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City Council Questions Con Ed on Cause of ‘Astoria Borealis,’ Discusses Greener Options for Future

The “Astoria Borealis” as seen from 38th Street and 20th Avenue (Photo: Jamie-Faye Bean)

Feb. 11, 2019 By Meghan Sackman

Con Edison officials were grilled at a city council hearing yesterday about the cause of the blue flash that lit up the sky at the company’s Astoria plant in December.

Councilmember Costa Constantinides, who led the hearing as chair of the Environmental Protection Committee, asked what Con Ed was doing to prevent another ‘Astoria Borealis,’ an event that shook up the region and even caused the temporary closure of LaGuardia Airport.

Constantinides said the event added to his argument that more effort needs to be made to produce renewable energy, and also questioned Con Ed officials about their plans to a shift to greener technology.

“This blue light was a spotlight shining a light on the challenges that our communities in Queens share every single day,” Constantinides said at the hearing. He said that the plants continue to pollute the air, leading to health problems for the NYCHA residents who live nearby.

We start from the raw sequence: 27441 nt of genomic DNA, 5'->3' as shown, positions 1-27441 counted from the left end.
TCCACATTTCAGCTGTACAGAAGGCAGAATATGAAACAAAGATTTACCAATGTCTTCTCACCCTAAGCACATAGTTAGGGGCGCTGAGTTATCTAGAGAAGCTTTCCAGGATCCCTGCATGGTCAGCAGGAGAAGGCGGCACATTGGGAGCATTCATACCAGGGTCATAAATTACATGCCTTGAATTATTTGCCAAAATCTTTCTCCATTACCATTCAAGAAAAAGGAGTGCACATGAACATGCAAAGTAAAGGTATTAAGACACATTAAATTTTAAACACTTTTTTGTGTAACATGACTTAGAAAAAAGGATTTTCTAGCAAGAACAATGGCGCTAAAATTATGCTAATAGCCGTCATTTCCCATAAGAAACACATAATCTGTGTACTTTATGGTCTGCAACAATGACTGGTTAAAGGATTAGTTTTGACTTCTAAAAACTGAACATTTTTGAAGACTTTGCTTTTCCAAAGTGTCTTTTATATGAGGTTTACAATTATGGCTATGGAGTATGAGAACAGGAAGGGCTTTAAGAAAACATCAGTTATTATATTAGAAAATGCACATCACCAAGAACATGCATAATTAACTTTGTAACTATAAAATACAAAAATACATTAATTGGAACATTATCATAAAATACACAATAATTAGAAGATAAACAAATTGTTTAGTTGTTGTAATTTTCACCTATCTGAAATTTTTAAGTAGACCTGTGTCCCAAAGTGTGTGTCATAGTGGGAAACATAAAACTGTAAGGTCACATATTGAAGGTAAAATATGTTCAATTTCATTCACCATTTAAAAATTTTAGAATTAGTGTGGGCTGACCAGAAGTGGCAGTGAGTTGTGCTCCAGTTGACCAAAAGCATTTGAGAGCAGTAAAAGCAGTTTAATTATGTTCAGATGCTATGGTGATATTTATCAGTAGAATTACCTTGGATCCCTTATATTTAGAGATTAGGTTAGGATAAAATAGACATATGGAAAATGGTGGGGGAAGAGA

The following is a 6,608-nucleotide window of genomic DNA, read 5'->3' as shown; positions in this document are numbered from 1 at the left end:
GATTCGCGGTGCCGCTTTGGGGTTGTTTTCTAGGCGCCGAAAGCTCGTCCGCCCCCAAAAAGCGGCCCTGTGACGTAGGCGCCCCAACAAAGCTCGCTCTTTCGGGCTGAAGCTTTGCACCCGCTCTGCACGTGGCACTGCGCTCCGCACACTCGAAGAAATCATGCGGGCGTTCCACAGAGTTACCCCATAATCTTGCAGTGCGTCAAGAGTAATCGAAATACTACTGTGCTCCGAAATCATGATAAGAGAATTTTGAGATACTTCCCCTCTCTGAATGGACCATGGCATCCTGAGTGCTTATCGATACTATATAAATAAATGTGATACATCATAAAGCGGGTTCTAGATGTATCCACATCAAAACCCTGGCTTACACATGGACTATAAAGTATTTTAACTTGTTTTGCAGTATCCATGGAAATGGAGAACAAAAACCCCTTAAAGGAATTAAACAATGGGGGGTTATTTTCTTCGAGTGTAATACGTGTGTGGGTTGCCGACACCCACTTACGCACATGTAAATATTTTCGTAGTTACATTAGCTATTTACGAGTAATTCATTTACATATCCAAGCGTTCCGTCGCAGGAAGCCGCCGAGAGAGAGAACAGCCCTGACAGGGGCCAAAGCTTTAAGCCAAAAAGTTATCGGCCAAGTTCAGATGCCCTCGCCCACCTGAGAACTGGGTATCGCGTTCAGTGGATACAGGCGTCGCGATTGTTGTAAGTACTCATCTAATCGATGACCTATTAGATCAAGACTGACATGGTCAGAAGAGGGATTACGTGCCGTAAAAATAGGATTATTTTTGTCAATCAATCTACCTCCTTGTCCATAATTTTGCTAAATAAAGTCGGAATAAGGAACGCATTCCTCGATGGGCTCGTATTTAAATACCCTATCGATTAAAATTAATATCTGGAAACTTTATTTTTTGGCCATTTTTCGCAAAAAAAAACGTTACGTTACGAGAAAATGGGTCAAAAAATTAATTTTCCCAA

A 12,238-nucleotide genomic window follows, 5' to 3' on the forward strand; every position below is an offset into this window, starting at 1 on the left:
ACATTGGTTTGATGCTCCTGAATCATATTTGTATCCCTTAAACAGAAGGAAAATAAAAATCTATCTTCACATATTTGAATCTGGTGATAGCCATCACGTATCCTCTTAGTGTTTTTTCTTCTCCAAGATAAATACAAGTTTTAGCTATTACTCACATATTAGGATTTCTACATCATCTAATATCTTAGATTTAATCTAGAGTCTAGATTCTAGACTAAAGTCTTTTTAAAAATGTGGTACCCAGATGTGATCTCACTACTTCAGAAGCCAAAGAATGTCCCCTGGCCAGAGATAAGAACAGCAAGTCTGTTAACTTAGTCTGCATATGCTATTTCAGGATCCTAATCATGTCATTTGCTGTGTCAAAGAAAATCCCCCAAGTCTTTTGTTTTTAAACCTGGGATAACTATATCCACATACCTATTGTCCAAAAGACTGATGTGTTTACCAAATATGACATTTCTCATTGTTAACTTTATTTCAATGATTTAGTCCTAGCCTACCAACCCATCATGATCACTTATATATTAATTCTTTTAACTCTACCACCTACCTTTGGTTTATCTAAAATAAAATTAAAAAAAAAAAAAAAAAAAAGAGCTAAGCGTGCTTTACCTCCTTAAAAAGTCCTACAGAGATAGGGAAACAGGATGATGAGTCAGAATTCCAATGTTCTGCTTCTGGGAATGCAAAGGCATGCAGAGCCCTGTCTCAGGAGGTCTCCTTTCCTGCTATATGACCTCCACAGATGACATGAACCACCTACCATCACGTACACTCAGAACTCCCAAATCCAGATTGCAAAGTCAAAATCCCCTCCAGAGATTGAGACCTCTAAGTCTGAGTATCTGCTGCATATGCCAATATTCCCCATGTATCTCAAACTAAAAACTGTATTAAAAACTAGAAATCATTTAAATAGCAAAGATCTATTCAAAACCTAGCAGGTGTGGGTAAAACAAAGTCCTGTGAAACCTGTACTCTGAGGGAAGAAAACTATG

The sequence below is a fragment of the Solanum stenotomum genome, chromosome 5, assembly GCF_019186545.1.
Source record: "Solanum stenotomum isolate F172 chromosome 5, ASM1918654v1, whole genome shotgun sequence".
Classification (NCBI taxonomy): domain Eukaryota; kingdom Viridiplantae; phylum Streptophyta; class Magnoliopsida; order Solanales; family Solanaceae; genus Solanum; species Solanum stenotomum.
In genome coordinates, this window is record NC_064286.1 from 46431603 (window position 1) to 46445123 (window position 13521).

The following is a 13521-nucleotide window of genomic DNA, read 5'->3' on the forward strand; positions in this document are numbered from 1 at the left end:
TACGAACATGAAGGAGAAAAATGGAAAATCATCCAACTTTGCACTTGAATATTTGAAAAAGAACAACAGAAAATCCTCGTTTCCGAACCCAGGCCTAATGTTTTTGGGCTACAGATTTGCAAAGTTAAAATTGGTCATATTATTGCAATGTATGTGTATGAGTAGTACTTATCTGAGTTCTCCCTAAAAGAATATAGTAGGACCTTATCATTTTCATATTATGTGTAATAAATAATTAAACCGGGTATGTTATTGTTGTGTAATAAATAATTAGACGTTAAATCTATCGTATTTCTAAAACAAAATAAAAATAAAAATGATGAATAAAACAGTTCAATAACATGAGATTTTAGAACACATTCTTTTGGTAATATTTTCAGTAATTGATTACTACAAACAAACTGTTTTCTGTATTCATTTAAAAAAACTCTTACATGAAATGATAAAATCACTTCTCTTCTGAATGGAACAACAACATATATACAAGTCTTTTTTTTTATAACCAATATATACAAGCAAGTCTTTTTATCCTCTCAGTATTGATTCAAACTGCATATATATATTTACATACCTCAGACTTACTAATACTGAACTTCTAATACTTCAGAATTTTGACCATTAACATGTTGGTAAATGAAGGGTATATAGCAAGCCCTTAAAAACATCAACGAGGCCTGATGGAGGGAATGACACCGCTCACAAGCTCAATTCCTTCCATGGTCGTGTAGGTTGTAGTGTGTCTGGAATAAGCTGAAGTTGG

Representatives from Con Ed explained that the exact cause of the blue flash was an electrical equipment malfunction at the substation. The malfunction, they said, caused the arc flash that lit the sky.

Councilmember Costa Constantinides before the City Council hearing (Instagram)

Con Ed also emphasized that the incident would have occurred even if the energy was generated by renewable sources.

“It is important to know that this incident would have occurred regardless of how the electricity was generated,” Con Ed’s Vice President for Central Operations Milovan Blair said, going on to explain that substations don’t generate electricity but simply convert it to a lower voltage that is usable by households.

Action that was taken to prevent further incidents of this nature, and options for a greener future were also discussed.

“So far, we have replaced the faulty equipment…and we are working directly with the manufacturer to minimize the chance of this happening again,” said Con Ed’s Vice President for Central Operations Milovan Blair.

“We sincerely apologize and deeply regret this disruption to our customers and the concern and confusion caused by this visibility,” Blair said.

Blair said that Con Ed is in full support of transitioning to cleaner energy. “We believe that through careful planning…and the strategic use of new technologies we can build an energy system that will be cleaner and more efficient.”


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